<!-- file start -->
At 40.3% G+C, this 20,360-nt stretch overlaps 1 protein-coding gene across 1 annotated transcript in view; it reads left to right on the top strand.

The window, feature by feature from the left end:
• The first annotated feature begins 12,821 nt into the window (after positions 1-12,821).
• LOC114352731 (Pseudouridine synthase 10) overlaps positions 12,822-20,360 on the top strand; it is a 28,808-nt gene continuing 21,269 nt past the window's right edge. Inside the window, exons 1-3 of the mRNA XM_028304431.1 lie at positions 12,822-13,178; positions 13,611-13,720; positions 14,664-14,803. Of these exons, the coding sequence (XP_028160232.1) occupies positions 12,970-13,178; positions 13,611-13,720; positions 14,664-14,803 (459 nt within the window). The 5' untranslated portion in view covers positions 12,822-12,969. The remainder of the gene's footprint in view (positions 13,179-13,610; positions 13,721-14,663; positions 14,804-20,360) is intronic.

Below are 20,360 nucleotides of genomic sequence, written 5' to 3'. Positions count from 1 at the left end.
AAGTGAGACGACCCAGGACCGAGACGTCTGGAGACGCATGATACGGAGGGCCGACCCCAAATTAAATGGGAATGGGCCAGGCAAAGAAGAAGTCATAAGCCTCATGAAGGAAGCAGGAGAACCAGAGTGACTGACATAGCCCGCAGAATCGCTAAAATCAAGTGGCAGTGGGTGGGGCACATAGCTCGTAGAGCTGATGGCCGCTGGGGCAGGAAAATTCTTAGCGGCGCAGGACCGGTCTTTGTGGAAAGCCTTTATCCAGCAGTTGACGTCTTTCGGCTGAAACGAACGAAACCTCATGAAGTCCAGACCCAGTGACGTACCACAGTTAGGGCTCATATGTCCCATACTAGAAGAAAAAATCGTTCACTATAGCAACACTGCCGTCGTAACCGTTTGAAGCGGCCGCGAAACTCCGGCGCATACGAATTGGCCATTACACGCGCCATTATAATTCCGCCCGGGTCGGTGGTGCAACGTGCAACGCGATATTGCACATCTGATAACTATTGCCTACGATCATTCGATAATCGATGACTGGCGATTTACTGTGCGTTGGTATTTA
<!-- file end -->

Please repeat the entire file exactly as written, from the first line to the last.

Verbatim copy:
At 40.3% G+C, this 20,360-nt stretch overlaps 1 protein-coding gene across 1 annotated transcript in view; it reads left to right on the top strand.

The window, feature by feature from the left end:
• The first annotated feature begins 12,821 nt into the window (after positions 1-12,821).
• LOC114352731 (Pseudouridine synthase 10) overlaps positions 12,822-20,360 on the top strand; it is a 28,808-nt gene continuing 21,269 nt past the window's right edge. Inside the window, exons 1-3 of the mRNA XM_028304431.1 lie at positions 12,822-13,178; positions 13,611-13,720; positions 14,664-14,803. Of these exons, the coding sequence (XP_028160232.1) occupies positions 12,970-13,178; positions 13,611-13,720; positions 14,664-14,803 (459 nt within the window). The 5' untranslated portion in view covers positions 12,822-12,969. The remainder of the gene's footprint in view (positions 13,179-13,610; positions 13,721-14,663; positions 14,804-20,360) is intronic.

Below are 20,360 nucleotides of genomic sequence, written 5' to 3'. Positions count from 1 at the left end.
AAGTGAGACGACCCAGGACCGAGACGTCTGGAGACGCATGATACGGAGGGCCGACCCCAAATTAAATGGGAATGGGCCAGGCAAAGAAGAAGTCATAAGCCTCATGAAGGAAGCAGGAGAACCAGAGTGACTGACATAGCCCGCAGAATCGCTAAAATCAAGTGGCAGTGGGTGGGGCACATAGCTCGTAGAGCTGATGGCCGCTGGGGCAGGAAAATTCTTAGCGGCGCAGGACCGGTCTTTGTGGAAAGCCTTTATCCAGCAGTTGACGTCTTTCGGCTGAAACGAACGAAACCTCATGAAGTCCAGACCCAGTGACGTACCACAGTTAGGGCTCATATGTCCCATACTAGAAGAAAAAATCGTTCACTATAGCAACACTGCCGTCGTAACCGTTTGAAGCGGCCGCGAAACTCCGGCGCATACGAATTGGCCATTACACGCGCCATTATAATTCCGCCCGGGTCGGTGGTGCAACGTGCAACGCGATATTGCACATCTGATAACTATTGCCTACGATCATTCGATAATCGATGACTGGCGATTTACTGTGCGTTGGTATTTA